ISA 10 years: An Open Science journey from publications to data | Affair(e)s in Science

“Part of reimagining of the research ecosystem means the publication is not the only important output of research. What about the datasets unpinning the publications, the software and other outputs? What about getting credit for producing and sharing those outputs? A research data management policy was in its early stages of development at the CRG and my time with publications had come to an end. I said goodbye to ISA with a heavy heart and travelled deeper into the depths of the open infrastructure supporting data sharing.

I have now been working with DataCite for 2 years. I am the support manager, which means I spend time helping librarians with metadata problems and reporting bugs, as well as organizing meetings and writing documentation. I work with the community engagement team, the data community being the backbone of our organization.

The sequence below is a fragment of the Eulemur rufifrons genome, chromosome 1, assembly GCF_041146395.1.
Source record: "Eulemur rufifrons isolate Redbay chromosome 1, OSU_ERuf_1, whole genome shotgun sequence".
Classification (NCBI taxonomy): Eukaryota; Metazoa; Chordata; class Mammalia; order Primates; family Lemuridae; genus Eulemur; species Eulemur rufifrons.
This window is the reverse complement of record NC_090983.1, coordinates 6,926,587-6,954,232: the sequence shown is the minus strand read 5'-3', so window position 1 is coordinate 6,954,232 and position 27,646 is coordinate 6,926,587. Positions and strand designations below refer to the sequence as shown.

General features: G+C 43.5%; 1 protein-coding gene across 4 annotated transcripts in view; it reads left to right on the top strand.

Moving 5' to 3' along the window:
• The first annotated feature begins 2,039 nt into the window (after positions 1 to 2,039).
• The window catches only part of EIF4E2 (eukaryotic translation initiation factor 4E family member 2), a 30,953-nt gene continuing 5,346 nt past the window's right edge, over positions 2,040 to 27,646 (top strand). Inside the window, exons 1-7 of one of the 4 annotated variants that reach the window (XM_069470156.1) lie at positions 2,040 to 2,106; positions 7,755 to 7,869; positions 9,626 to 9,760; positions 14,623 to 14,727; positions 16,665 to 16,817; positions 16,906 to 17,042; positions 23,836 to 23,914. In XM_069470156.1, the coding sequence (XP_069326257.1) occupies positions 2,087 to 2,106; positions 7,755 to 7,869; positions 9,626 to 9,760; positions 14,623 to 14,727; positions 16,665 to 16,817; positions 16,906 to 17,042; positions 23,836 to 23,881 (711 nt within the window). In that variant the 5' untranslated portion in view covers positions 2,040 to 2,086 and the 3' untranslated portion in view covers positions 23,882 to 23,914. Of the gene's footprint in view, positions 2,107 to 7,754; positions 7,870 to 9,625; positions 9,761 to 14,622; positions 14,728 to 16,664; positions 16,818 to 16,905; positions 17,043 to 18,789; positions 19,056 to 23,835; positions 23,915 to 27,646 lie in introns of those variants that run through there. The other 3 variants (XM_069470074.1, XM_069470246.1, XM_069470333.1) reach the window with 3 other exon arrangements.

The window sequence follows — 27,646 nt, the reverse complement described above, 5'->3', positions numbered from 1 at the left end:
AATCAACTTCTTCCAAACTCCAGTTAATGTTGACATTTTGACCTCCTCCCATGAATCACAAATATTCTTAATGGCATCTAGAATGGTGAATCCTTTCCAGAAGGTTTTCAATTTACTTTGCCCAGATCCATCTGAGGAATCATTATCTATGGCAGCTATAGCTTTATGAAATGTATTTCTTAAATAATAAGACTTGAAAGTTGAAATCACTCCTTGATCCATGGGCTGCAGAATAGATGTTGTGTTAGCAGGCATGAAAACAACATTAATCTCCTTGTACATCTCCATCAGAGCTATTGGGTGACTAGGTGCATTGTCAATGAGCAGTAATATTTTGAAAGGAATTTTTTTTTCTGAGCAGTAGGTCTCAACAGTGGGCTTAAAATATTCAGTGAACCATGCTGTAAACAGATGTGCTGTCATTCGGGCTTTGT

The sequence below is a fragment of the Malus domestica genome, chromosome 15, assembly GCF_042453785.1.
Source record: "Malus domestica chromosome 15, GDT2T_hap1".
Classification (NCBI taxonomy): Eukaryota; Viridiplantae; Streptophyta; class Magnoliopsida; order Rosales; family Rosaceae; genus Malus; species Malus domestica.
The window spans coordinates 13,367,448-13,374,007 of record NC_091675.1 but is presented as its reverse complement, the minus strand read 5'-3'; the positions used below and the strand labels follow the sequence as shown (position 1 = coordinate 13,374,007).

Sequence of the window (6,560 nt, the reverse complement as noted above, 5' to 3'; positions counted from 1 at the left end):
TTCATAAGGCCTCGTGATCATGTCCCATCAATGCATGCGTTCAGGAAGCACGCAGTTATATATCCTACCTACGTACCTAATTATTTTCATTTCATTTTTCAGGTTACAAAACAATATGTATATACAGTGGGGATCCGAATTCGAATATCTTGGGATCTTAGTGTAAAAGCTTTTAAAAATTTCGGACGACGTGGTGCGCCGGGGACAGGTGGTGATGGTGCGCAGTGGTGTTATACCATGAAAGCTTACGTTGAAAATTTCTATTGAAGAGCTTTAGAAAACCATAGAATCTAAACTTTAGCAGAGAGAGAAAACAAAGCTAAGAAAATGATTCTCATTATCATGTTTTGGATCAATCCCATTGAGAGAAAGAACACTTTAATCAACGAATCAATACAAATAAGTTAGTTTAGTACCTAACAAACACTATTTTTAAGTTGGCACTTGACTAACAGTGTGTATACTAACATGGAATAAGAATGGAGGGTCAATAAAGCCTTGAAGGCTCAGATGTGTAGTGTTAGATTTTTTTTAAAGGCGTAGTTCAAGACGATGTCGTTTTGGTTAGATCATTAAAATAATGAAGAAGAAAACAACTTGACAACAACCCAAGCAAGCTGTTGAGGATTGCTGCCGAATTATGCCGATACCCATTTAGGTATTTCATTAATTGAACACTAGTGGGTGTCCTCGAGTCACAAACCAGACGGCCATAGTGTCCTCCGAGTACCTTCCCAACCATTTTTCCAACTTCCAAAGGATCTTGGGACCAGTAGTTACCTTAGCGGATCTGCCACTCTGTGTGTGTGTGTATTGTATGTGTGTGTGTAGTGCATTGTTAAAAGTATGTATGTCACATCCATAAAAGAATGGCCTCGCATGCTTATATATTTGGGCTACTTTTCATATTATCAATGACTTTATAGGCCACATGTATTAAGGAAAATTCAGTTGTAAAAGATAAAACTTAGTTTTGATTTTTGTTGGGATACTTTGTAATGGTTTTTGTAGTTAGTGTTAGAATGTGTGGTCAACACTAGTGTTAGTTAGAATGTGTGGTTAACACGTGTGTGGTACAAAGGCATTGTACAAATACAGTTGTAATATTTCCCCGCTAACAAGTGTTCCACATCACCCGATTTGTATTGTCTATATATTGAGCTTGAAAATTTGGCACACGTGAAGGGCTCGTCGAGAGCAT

DataCite is a DOI registration agency. I didn’t know much about DOIs when I started working for them, now maybe I know too much. A DOI (Digital Object Identifier) is a type of persistent identifier (PID). They are used to uniquely identify “stuff” for example: publications (Crossref DOIs), datasets (DataCite DOIs), researchers (ORCIDs) and research institutions (RoR). We sometimes joke, in a very nerdy way, about other types of things that could have identifiers. There is already a move to have them for conferences, samples and instruments. DOIs are always accompanied by metadata. Some basic examples of metadata would be the “title”, “publisher” and “date” of the content being shared.

We work primarily with repositories (some well known generalist repositories are Zenodo and Figshare) to assign DOIs to research outputs. Assigning a DOI and the accompanying metadata means that the research outputs in these repositories can be discovered, cited and tracked. It makes data FAIR (Findable, Accessible, Interoperable, Reusable). There is no doubt that data sharing and citation are an essential part of moving towards a better research ecosystem. But getting this to happen takes time and effort. It involves changing practices – like actually citing the underlying data in research articles – and much more work lies ahead. DataCite works primarily with nonprofit organizations, but partnerships with for-profits open up new possibilities. There is no good and evil in this church. We must strive for openness, trust and transparency, there is no time to waste….”